STORM RECAP:  Storm totals from Monday through Tuesday ranged from 18 - 30" of new snow with about 3" of Snow Water Equivalent (SWE). Strong SW winds gusting into the 60's also accompanied this storm adding to storm totals especially above treeline. Tuesday was an active day with widespread "whumphing" collapses and shooting cracks as well as remote triggering storm slab avalanches See Video.  18 to 24" of snow was observed while touring in the Williams Lake Area. The snow that fell Monday night into Tuesday had some body and weight to it even though it was still pretty low density.  This subtle density difference between the couple of inches of snow that fell in the morning on Monday was all that was needed to create a weak layer. Check out Andy's video explaining Monday's findings.   

Pic: Snowpit from a North Aspect near treeline on Thursday.  The storm slab is 92cm thick with 4F to F hard snow.  I marked the weak lower density snow that is still there from Monday morning.  ECTP 15 SP where the line is marked.

Pic: An obvious wind-drifted pillow on a NNE aspect around 12,800' from Thursday

Pic: Snowpit from NNE Aspect around 12,800' from Thursday.  10" 4F wind slab on top with buried near surface facets beneath it.  We triggered this wind slab with a ski cut but had an ECTP1 SC on this layer. 110cm down is a 5" weak layer of lower density facets that fell Monday Morning.  On this layer we got ECTP 20 SP and PST 25/110 END SC.   

 

Weather and CURRENT CONDITIONS
weather summary

High pressure aloft overhead today will bring another sunny New Mexican sky.  Temperatures today will warm into the mid 40's below treeline.  Winds should back off again during the day (5 to 15 MPH) out of the west.  An even warmer day is in store for Saturday before the winds return for Sunday!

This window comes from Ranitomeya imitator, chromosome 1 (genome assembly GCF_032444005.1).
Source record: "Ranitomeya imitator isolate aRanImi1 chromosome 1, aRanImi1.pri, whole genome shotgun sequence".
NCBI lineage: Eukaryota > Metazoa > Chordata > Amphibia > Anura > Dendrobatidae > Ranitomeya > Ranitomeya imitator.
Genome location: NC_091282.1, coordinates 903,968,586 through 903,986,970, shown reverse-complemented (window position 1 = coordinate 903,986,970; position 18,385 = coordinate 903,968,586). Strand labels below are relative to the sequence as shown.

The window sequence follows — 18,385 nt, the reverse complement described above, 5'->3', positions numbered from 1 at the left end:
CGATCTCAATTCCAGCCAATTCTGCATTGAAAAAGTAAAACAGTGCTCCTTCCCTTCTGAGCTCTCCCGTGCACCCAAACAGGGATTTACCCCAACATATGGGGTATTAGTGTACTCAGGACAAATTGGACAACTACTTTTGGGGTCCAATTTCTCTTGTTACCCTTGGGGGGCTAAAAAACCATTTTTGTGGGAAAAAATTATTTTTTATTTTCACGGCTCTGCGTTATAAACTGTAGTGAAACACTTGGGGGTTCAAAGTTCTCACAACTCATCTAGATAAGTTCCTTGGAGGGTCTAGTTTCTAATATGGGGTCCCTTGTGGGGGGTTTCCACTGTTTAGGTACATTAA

Weather observations from the Wheeler Peak Wilderness between 9000 ft. and 13000 ft.
0600 temperature: 16.4 deg. F.
Max. temperature in the last 24 hours: 26 deg. F.
Average wind direction during the last 24 hours: SW
Average wind speed during the last 24 hours: 12 mph
Maximum wind gust in the last 24 hours: 35 mph
New snowfall in the last 24 hours: 0 inches
Total snow depth: 91.7 inches
Two-Day Mountain Weather Forecast Produced in partnership with the Albuquerque NWS
For 9000 ft. to 10000 ft.
Friday Friday Night Saturday
Weather: Sunny Mostly Clear Mostly Sunny
Temperatures: high to 44 deg. F. low to 17 deg. F. high to 48 deg. F.
Wind Direction: SW SW W
Wind Speed: 5 - 15 5 - 15 5 - 20
Expected snowfall: 0 in. 0 in. 0 in.
For 11000 ft. to 13000 ft.
Friday Friday Night Saturday
Weather: Sunny Mostly Clear Mostly Sunny
Temperatures: high to 34 deg. F. low to 16 deg. F. high to 39 deg. F.
Wind Direction: W SW W
Wind Speed: 5 - 15 10 - 20 10 - 25
Expected snowfall: 0 in. 0 in. 0 in.
Disclaimer

This advisory applies only to backcountry areas outside established ski area boundaries, Click here for a map of the area. . This advisory describes general avalanche conditions and local variations always occur. This advisory expires 24 hours after the posted time unless otherwise noted. The information in this advisory is provided by the Taos Avalanche Center who is solely responsible for its content.